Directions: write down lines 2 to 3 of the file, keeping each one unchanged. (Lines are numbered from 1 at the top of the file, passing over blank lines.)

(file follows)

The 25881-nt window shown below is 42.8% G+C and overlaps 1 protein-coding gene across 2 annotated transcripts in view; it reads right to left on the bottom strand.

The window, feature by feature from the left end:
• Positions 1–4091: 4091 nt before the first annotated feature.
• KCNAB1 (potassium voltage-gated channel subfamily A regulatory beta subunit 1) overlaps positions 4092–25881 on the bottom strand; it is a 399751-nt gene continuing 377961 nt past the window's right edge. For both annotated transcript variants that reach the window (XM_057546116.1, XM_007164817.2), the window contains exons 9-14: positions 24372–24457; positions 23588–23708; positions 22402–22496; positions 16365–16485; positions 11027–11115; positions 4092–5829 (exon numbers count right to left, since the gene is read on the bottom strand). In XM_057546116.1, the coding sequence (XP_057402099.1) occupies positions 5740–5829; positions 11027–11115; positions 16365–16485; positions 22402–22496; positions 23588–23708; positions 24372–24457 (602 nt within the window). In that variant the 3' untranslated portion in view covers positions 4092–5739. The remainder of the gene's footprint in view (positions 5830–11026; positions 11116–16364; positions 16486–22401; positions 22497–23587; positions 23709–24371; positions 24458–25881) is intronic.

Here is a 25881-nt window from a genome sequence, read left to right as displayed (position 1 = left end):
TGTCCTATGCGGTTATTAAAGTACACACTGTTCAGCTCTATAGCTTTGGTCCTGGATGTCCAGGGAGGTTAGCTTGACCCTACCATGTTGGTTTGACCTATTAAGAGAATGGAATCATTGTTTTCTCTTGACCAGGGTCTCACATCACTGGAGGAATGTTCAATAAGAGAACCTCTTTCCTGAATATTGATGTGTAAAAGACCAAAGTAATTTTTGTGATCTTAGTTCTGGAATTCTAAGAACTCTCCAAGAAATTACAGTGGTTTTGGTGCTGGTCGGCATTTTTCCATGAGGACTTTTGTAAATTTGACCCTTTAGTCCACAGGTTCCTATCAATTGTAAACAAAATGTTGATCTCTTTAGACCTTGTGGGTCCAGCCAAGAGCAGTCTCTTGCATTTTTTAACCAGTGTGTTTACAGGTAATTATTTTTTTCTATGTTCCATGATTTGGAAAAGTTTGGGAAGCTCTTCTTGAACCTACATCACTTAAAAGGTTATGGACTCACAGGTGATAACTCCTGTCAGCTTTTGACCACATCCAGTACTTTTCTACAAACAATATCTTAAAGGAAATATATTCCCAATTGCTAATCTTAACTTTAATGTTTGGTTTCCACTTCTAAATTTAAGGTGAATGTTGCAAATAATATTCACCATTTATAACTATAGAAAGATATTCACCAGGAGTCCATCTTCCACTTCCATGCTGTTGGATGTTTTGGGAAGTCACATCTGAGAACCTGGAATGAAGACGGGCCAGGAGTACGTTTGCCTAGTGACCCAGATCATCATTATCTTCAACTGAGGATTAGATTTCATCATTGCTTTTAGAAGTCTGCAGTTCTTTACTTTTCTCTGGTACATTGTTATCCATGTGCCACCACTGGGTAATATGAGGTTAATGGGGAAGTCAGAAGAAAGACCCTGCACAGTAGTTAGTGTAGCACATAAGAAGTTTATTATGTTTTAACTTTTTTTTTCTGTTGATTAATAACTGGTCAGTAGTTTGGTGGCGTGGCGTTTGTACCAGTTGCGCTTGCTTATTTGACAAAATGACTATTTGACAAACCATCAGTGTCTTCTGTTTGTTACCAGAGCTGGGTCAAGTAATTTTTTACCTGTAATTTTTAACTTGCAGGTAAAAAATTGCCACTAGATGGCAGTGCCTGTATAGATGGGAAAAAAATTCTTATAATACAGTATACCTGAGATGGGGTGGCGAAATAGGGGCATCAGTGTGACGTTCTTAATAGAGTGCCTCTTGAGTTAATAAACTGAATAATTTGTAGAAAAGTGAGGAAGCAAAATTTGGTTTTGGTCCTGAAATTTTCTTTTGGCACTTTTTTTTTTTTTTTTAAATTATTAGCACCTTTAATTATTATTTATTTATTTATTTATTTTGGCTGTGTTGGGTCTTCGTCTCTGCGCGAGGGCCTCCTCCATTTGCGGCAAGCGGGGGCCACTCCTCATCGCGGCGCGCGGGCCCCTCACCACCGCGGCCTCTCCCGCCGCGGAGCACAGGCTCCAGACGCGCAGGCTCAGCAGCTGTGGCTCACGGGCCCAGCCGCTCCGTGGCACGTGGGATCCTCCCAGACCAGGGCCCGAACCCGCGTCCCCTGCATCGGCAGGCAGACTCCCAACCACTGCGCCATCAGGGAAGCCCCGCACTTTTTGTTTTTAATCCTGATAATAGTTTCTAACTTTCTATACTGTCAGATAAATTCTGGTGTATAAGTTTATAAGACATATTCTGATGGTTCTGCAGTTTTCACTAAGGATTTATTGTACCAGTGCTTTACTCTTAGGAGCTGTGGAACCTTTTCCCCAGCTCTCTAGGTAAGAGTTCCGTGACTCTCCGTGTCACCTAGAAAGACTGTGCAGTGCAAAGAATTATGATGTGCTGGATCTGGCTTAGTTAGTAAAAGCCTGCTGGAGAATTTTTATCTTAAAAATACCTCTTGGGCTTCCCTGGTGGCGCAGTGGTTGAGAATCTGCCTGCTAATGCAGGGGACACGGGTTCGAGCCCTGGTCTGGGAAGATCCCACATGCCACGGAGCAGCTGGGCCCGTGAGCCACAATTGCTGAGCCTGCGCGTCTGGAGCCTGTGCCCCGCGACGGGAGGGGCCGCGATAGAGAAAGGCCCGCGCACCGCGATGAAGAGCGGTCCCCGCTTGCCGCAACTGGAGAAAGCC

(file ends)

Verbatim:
The window, feature by feature from the left end:
• Positions 1–4091: 4091 nt before the first annotated feature.